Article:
[an error occurred while processing this directive]
BBC News
watch One-Minute World News
Last Updated: Tuesday, 16 November, 2004, 14:26 GMT
FBI link to White House blaze man
Man brought to ground by security after burning himself
The man was restrained after setting fire to himself
A Middle Eastern man who set himself on fire outside the White House on Monday is a disgruntled FBI informer, the Washington Post newspaper has said.

The daily said the man had threatened to kill himself because the FBI had broken promises involving money, citizenship and identity protection.

The man, who the paper named as Mohamed Alanssi, 52, had been discussing his work with journalists, it said.

He is in a critical condition after receiving burns to 30% of his body.

Why you don't care about my life and my family's life? Once I testify my family will be killed in Yemen, me too I will be a dead man
Mohamed Alanssi in 'letter to FBI agent'
But his life does not appear to be in danger.

He approached a guardhouse outside the White House soon after 1400 (1900 GMT) on Monday and asked for a note to be delivered to President George W Bush.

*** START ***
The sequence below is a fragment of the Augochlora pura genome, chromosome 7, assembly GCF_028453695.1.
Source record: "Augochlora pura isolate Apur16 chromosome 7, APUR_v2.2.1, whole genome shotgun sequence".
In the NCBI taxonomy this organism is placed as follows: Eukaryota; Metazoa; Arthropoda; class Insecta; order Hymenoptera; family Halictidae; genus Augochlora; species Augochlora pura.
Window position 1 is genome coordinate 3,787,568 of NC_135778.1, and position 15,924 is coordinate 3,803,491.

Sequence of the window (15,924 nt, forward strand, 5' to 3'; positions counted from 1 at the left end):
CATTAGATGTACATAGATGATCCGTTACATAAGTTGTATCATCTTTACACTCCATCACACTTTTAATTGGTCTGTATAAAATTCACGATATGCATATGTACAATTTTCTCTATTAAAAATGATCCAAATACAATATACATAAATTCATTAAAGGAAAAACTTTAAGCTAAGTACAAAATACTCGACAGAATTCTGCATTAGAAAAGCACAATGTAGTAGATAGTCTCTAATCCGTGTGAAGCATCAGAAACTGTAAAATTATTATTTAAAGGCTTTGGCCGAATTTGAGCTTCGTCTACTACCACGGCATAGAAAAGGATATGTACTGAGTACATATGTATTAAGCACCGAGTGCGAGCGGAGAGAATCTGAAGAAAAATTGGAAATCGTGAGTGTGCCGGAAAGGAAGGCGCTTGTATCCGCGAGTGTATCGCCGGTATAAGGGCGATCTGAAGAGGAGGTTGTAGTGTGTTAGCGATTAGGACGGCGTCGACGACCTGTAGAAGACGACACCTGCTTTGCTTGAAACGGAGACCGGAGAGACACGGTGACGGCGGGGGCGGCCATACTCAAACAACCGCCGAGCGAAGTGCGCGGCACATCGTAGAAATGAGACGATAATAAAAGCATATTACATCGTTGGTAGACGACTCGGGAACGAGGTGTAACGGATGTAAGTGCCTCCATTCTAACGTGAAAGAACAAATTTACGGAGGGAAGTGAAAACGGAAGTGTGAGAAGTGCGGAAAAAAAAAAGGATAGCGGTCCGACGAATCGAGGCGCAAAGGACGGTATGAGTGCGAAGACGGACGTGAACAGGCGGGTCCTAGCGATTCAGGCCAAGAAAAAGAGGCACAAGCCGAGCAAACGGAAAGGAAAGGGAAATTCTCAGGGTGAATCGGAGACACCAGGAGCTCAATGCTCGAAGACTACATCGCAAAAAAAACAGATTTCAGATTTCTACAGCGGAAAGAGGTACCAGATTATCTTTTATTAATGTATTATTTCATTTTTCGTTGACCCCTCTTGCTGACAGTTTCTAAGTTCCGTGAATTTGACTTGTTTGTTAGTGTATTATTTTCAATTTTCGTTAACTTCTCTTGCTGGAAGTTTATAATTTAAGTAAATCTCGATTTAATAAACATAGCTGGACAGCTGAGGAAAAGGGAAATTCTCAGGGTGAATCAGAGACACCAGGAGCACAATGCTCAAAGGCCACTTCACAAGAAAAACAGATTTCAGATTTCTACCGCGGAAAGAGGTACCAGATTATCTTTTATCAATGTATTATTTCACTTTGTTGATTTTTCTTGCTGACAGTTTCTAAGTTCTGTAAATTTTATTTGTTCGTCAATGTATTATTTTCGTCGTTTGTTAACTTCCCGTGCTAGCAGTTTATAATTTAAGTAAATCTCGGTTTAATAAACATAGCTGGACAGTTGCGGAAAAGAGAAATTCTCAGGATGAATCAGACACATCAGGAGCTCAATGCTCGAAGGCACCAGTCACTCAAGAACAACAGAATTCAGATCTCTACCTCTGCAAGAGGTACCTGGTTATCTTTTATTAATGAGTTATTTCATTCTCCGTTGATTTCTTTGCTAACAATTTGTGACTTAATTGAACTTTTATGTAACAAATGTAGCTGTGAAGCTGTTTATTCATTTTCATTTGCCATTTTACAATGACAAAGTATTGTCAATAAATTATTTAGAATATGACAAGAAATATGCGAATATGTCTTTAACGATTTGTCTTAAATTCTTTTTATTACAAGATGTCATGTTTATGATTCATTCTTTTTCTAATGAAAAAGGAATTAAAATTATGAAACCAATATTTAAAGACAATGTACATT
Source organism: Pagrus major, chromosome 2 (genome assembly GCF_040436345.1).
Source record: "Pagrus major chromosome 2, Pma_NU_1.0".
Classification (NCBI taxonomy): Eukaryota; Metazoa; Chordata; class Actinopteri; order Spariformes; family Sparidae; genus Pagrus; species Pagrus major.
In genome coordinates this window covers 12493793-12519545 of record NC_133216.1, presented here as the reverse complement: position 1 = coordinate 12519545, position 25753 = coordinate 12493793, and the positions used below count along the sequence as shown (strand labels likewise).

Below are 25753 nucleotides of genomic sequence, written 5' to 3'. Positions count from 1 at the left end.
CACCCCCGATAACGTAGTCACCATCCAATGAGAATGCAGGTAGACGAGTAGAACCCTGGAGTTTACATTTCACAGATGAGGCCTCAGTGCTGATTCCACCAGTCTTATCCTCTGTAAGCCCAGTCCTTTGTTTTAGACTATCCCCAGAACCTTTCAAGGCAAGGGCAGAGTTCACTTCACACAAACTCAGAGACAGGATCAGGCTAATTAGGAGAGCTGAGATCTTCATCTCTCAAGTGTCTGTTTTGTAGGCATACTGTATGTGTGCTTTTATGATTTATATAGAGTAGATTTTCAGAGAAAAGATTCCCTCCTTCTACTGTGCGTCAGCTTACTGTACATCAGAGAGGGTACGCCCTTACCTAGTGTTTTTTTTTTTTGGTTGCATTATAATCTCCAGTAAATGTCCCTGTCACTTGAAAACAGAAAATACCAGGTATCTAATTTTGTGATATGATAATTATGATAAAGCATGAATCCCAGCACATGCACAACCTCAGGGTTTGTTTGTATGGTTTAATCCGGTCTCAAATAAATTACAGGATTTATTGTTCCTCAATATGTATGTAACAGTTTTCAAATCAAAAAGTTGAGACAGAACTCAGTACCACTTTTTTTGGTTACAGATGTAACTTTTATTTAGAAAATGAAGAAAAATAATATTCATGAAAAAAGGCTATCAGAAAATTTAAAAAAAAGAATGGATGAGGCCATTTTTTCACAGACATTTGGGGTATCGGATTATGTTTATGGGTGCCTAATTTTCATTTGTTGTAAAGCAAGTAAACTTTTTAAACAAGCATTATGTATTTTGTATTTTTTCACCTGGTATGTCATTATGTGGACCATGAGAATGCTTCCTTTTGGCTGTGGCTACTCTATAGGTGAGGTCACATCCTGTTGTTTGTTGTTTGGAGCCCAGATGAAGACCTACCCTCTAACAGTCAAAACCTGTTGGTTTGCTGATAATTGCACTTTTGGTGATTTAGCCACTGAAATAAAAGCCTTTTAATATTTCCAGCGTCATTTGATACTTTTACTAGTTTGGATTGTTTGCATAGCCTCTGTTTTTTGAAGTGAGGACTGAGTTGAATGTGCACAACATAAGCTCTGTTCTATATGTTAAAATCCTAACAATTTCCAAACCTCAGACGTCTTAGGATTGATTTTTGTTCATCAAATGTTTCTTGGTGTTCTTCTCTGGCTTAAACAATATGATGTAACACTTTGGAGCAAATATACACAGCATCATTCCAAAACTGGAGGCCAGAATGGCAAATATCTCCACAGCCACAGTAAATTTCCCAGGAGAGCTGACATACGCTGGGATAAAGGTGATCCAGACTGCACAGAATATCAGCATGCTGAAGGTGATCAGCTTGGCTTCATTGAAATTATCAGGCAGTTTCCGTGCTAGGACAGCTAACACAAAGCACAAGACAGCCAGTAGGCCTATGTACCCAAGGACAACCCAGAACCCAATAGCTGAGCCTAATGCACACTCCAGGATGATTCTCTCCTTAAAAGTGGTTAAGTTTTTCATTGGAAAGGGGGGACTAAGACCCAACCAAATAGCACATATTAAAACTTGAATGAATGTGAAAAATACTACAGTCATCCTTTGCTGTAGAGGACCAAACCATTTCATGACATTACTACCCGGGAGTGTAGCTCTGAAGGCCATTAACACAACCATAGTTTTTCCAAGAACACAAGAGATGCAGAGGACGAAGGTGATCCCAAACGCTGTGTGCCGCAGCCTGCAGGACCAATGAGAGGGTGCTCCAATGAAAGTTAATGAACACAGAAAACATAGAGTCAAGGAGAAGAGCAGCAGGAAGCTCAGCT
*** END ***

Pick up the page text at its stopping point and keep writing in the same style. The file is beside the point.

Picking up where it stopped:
After being turned away, he set fire to his jacket with a lighter. Secret service officers managed to douse the flames.

Sick wife

The FBI has declined to comment on the man's identity, saying it did not have a policy on revealing witnesses or co-operators.

Mr Alanssi, a Yemeni, told the newspaper of his plans to kill himself by phone and fax shortly before going to the White House.

He said he would not testify in a key terror trial until he had been to Yemen to see his wife, who was sick with stomach cancer.

"Why you don't care about my life and my family's life?" he wrote in what was described by the Washington Post as a letter to an FBI agent handling his case.

"Once I testify, my family will be killed in Yemen. Me too, I will be a dead man."


Mr Alanssi said in a series of interviews for the newspaper that he had offered information on alleged financiers of the al-Qaeda terror network shortly after the 11 September 2001 attacks on the US and quickly became a major informant.

He said some agents had promised him that he would become a millionaire and be given permanent residence in the US.

But he had only received $100,000 and could not afford to pay medical bills for a recent operation.

The US authorities were withholding his passport until he gave testimony, he said.

In an apparently unrelated incident, another man was detained several hours later after jumping over a fence on the north side of the White House grounds.

The BBC is not responsible for the content of external internet sites


News Front Page | Africa | Americas | Asia-Pacific | Europe | Middle East | South Asia
UK | Business | Entertainment | Science/Nature | Technology | Health
Have Your Say | In Pictures | Week at a Glance | Country Profiles | In Depth | Programmes
Americas Africa Europe Middle East South Asia Asia Pacific